By Cyril Tuohy
A new white paper published by The Principal Financial Group outlines six common annuity purchase misconceptions to watch out for as pension plan risk managers and advisors move defined benefit plan liabilities off the books of plan sponsors and into group annuity contracts.
Mike Dulaney, senior consulting actuary at The Principal, said understanding the impact of annuity purchases on future defined benefit plan finances is critical, even with assumed stock market returns of 7.5 percent annually.
Many of the details remain the province of actuaries, but simple back-of-the-envelope math accessible to most financial advisors reveals surprises of mathematical phenomena brought about by interest rates and liability duration.
A group annuity may not turn out the way buyers hope.
Misconception 1: Funded ratios aren’t affected by annuity purchases for “fully funded” plans.
Reality: While defined benefit plans in the S&P 1,500 were close to 95 percent funded at the end of last year due to higher interest rates and a booming stock market, buying an annuity might decrease a plan’s funded status.
Why? Because the cost of buying the annuity is higher — as much as 10 percent higher — than the liability held on the plan sponsor's books if employees stay in the defined benefit plan.
To illustrate, Principal cites the following example: Because it costs $1.10 to settle every $1 of liability in the plan, the deficit between liabilities and assets rises even as the plan shrinks in size.
Misconception 2: Annuity purchases always reduce Pension Benefit Guaranty Corp. (PBGC) premiums.
Reality: Flat-rate premiums, which are projected to increase to $64 per person by 2016, and variable-rate premiums, which are projected to increase to 2.9 percent of unfunded plan liability, mean that PBGC premiums are set to double or triple over 2012 amounts, the paper said.
A funding shortfall due to the annuity purchase, however, can turn into big increases in the variable-rate premium, erasing any savings gained from flat-rate premiums.
“Over a period of time, the total PBGC premiums may be even higher than after the annuity purchase than it would have been if such risk transfer strategy had not been implemented,” the white paper noted.
Misconception 3: Defined benefit plan accounting expense is always lower than an annuity purchase.
Reality: With declining interest rates over the past five years, annuity purchases are likely to be classified as an account expense rather than income for most defined benefit plans due to accounting rules, the paper said.
Even when assets and liabilities are reduced, ongoing expense can be higher because assets are being reduced more than liabilities. The result is an actuarial loss which is amortized as an expense, according to the paper.
Chalk this one up to the phenomenon of accounting math.
Misconception 4: Buying annuities now for a frozen defined benefit plan is likely to reduce the overall plan termination costs.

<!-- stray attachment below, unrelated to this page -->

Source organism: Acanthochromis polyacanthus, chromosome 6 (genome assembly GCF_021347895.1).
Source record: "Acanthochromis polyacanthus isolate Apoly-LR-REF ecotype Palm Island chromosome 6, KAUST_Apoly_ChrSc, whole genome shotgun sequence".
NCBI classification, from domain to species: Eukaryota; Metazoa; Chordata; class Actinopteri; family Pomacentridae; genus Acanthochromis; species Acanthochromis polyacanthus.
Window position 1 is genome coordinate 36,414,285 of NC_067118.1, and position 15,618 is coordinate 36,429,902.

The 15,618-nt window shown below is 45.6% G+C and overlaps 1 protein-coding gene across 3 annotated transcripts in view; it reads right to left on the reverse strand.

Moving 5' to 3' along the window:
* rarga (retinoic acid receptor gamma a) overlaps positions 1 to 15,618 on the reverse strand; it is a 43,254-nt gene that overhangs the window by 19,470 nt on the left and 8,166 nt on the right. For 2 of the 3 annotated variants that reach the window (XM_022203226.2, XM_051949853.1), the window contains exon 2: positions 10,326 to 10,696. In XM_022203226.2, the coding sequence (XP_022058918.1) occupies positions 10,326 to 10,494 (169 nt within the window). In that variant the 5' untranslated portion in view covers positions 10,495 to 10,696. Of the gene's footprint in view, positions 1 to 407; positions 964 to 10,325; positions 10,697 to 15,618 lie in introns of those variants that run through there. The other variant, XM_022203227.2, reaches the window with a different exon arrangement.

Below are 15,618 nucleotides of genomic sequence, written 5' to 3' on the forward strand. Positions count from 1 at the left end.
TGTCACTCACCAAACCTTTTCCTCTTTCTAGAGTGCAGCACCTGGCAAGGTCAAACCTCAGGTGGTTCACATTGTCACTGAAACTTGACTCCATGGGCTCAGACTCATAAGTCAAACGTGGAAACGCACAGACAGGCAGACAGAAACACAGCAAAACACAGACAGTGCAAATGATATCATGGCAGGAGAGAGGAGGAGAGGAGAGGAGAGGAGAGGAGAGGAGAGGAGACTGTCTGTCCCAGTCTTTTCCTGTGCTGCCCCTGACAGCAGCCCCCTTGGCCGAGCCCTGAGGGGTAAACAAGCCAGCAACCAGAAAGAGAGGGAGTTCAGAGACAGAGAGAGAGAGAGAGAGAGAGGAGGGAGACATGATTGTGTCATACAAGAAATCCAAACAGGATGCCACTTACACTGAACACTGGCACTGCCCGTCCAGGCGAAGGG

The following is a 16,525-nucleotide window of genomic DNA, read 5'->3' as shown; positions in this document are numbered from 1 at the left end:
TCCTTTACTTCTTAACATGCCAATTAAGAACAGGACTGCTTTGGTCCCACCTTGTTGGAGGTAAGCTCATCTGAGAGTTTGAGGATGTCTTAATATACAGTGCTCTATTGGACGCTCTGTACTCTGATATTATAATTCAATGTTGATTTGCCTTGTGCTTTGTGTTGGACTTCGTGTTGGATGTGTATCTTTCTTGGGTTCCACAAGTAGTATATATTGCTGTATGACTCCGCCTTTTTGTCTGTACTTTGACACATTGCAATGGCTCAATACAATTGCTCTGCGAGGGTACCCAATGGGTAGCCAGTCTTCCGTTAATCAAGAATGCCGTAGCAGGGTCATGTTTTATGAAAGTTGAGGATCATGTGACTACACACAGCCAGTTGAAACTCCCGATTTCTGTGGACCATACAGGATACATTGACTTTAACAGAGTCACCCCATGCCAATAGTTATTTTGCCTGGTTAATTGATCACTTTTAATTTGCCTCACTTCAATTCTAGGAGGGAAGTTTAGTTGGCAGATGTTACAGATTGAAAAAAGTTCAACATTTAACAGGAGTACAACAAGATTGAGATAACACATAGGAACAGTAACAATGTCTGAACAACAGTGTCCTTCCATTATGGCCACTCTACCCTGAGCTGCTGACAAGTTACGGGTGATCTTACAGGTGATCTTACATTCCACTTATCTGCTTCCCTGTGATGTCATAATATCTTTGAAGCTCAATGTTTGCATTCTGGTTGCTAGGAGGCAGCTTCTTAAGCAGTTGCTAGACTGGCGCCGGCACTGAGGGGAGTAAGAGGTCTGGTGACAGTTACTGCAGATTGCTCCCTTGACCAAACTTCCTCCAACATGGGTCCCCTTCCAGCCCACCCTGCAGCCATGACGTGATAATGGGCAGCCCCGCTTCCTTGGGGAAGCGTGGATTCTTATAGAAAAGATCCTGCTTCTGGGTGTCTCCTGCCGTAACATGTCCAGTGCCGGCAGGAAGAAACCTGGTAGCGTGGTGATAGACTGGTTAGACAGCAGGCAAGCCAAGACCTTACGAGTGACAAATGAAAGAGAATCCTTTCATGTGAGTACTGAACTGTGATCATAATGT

Reality: With many frozen defined benefit plans considering an annuity purchase before plan termination as opposed to after plan termination or at-plan termination, the size of the pension liability risk dwindles as liabilities are transferred to an insurer.
The risk may dwindle, but not so the cost to terminate a defined benefit plan.
If interest rates increase, “buying annuities now could cost more than waiting for lower prices at higher rates in the future,” the report said.
Even less obvious to the untrained eye is that “purchasing annuities does not necessarily reduce cost in a declining-interest-rate environment,” the paper noted, as no one can guarantee equity returns of 7.5 percent.
With declining interest rates, longer duration liabilities increase more than the assumed income of short duration holdings, “resulting in increased ultimate termination cost,” the paper said.
Misconception 5: Purchasing annuities is likely to reduce funded-status volatility.
Reality: Leaving aside hedging strategies designed to mitigate volatility, buying annuities for all retirees in The Principal’s example generated more volatility for the plan sponsor — a most counterintuitive finding, indeed.
Interest rates and plan liability durations affect volatility of the plans. But reducing volatility, which is often cited as a reason for buying annuities, isn’t always the case, according to the white paper.
Misconception 6: If I buy an annuity, there’s no need to do anything else to manage pension risk.
Reality: Of course, plan sponsors could buy the annuity and then let it run on autopilot by doing nothing else to the defined benefit plan. But what if the plan sponsor changed the asset allocation? What if the sponsor contributed cash to the plan? Or offered lump sums to terminated plan participants?
Plan sponsors who consider other management strategies to complement annuity purchases may well come out ahead depending on the economic scenario.
So, annuity purchases aren’t always what you thought? Right!
No one said it would be easy.
Cyril Tuohy is a writer based in Pennsylvania. He has covered the financial services industry for more than 15 years. Cyril may be reached at firstname.lastname@example.org.
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